2020 has been a year of lockdowns and tiers and unprecedented restrictions on people’s movement in UK. For much of the year, only essential shops could stay open – food shops, of course, being one of them. The run-up to the first lockdown in March saw people beginning to stock up on food. Images of supermarket shelves stripped bare of essentials such as pasta, tinned food and flour proliferated and spread unease. People began shopping in smaller food shops near where they lived as an alternative to crowded supermarkets. I spoke to three independent food shops to find out what their experience of this pandemic year had been.
For butcher Callum Edge of Edge & Son Butchers, New Ferry, Wirral, the lockdown got off to a bad start. “We lost 30% of our business overnight from the restaurants and hotels we supplied. It was a worrying time. We have staff who are young, who are buying their own homes, have families and Debbie [Callum’s wife] and I always feel a responsibility to keep the business going.” They focussed instead on retail sales, offering local deliveries. “Just within 25 miles,” explains Callum, who is a firm believer in local food. “We only buy livestock within 25 miles of the shop. The movement of food in this world is ridiculous; I just don’t think we need to do this.” The delivery service was welcomed. With meat being perishable, one practical benefit of people working from home is that customers were in to accept deliveries. “If you’re isolating, it’s quite a desperate thing. We’ve been able to bring nice food – not just meat, but also fresh veg, milk, deli items – to their doorstep. That’s been appreciated. I think that community side of what we do is really important.”
While the hospitality business vanished overnight, the shop itself became incredibly busy. “March and April were like Christmas. Our figures were three to five times more than we normally do at that time.” This despite the fact that – due to Covid – customers inside the shop are restricted to just two at a time, making service much slower. “It’s important to understand that some people are frightened of the risks, so we also offer a service where customers can be served outside if they’re worried about coming inside.” Part of the busy-ness at the start of lockdown included panic buying. “One person bought 20kg of chicken. After this happened a couple of times, I said to my staff this has got to stop.” Aware that all his customers – longstanding, loyal ones as well as newcomers – needed to be catered for, Callum instituted limits. “We said to everyone, you can have a maximum of two chickens, 10 chicken fillets. I think we were respected for doing this, for being fair.” Callum was well-placed to reassure his customers that he would not run out of meat. His well-established, mutually respectful, relationships with his suppliers, including a free-range chicken farm, meant that they were supportive of his needs. “At the beginning of the year I’d gone round to the farms who supply us and bought animals. We’d bought almost 100 cattle from different farms. It was great to be able to say, look we aren’t going to run out.”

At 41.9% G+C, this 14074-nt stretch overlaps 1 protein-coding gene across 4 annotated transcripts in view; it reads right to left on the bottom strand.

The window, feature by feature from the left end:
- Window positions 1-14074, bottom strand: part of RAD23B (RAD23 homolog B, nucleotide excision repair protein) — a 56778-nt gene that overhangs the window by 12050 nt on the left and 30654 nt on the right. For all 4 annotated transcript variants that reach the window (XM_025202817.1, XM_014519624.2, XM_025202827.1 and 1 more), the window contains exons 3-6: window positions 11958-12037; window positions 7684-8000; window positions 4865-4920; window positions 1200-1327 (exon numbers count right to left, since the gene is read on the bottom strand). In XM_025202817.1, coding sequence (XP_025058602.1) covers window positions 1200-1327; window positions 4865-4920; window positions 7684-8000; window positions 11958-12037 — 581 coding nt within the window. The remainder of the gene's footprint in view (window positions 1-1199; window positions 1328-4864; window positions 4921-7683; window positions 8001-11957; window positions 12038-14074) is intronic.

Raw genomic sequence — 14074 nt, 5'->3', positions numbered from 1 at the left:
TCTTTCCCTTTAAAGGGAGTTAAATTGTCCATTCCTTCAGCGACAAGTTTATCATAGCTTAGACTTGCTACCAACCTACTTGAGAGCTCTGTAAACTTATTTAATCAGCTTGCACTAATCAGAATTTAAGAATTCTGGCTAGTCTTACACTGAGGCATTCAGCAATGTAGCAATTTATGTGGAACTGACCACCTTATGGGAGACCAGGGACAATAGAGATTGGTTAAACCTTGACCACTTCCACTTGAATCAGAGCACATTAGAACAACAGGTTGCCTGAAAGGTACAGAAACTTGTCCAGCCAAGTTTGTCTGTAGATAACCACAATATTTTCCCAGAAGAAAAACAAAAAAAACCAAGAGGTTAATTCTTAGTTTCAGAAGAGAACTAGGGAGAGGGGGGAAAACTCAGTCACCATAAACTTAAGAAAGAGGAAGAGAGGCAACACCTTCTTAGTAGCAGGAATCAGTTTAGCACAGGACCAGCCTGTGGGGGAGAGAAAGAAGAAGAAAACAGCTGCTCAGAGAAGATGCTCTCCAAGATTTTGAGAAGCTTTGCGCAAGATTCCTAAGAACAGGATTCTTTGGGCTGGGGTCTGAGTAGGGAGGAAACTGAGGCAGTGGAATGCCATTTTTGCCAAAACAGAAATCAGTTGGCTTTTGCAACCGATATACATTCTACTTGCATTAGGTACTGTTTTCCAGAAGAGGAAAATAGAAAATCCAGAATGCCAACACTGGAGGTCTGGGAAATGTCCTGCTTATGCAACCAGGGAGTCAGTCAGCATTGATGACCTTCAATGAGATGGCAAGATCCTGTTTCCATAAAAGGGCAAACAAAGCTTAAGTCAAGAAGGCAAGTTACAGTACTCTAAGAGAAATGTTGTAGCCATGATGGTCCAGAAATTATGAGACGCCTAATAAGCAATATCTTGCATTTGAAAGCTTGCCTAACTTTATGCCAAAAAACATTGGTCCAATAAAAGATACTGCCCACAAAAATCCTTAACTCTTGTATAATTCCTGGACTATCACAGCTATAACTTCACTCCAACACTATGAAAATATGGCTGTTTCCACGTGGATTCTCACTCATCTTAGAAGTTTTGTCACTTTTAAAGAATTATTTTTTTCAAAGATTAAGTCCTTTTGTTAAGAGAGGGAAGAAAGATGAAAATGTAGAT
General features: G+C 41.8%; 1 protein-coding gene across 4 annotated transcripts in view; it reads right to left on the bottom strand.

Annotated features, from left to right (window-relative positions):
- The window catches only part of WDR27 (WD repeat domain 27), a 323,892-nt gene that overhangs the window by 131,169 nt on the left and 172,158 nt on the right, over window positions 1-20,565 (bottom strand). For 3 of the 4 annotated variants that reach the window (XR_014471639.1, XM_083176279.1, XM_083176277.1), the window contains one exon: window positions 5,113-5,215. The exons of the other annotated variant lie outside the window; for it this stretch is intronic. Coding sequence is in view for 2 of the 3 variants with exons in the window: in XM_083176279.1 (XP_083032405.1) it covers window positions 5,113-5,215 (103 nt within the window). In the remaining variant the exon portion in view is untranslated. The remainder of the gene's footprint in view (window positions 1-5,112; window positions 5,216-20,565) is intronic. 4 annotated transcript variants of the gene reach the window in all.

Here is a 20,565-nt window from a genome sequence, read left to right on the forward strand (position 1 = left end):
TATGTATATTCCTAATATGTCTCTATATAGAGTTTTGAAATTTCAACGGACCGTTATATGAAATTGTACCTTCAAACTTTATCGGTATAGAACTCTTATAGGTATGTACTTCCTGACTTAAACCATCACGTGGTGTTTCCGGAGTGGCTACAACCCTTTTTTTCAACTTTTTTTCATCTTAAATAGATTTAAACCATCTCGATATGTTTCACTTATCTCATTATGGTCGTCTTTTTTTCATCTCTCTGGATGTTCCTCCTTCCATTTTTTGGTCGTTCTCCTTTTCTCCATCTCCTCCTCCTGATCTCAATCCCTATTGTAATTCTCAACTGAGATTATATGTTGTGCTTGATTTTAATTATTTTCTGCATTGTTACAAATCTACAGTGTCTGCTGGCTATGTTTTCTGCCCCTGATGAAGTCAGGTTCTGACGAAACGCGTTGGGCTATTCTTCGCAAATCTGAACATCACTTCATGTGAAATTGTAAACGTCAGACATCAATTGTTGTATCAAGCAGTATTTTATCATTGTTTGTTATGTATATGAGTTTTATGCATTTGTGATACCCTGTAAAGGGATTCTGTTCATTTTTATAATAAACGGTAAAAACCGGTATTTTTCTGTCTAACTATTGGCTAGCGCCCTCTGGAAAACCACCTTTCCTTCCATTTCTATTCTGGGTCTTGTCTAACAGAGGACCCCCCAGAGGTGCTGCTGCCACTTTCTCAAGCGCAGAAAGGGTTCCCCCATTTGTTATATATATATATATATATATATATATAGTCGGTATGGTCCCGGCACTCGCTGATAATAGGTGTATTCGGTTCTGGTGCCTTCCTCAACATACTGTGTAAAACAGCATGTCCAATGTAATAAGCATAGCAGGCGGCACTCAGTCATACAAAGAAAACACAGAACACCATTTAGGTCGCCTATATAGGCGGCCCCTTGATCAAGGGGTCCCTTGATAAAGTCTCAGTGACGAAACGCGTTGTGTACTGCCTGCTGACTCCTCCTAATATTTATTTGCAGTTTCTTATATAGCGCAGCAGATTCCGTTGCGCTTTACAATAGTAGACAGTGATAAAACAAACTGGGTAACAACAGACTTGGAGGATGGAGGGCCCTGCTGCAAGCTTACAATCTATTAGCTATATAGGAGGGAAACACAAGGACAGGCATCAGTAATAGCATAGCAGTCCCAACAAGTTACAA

Edge & Son was founded by Callum’s great, great grandfather in 1844, who build the shop he trades from to this day. Ever since I first met him some years ago, I’ve always been impressed by Callum’s energy and focus on his business and his willingness to innovate. “With a business as old as ours, you’ve got be able to re-invent it,” he says simply. The focus on retail rather than wholesale– while labour-intensive – has been rewarding. “Our profits went up because we haven’t been doing discounts for restaurants. All our staff have had three bonuses this year.” As we talk, Callum explains how during this year, they’ve invested in the business: a new improved website, striking frontage for the shop – “We have a moody Highland cattle painted on the front of the shop. Quite a fun thing in this dour time.” – refrigeration space, a new refrigerated van.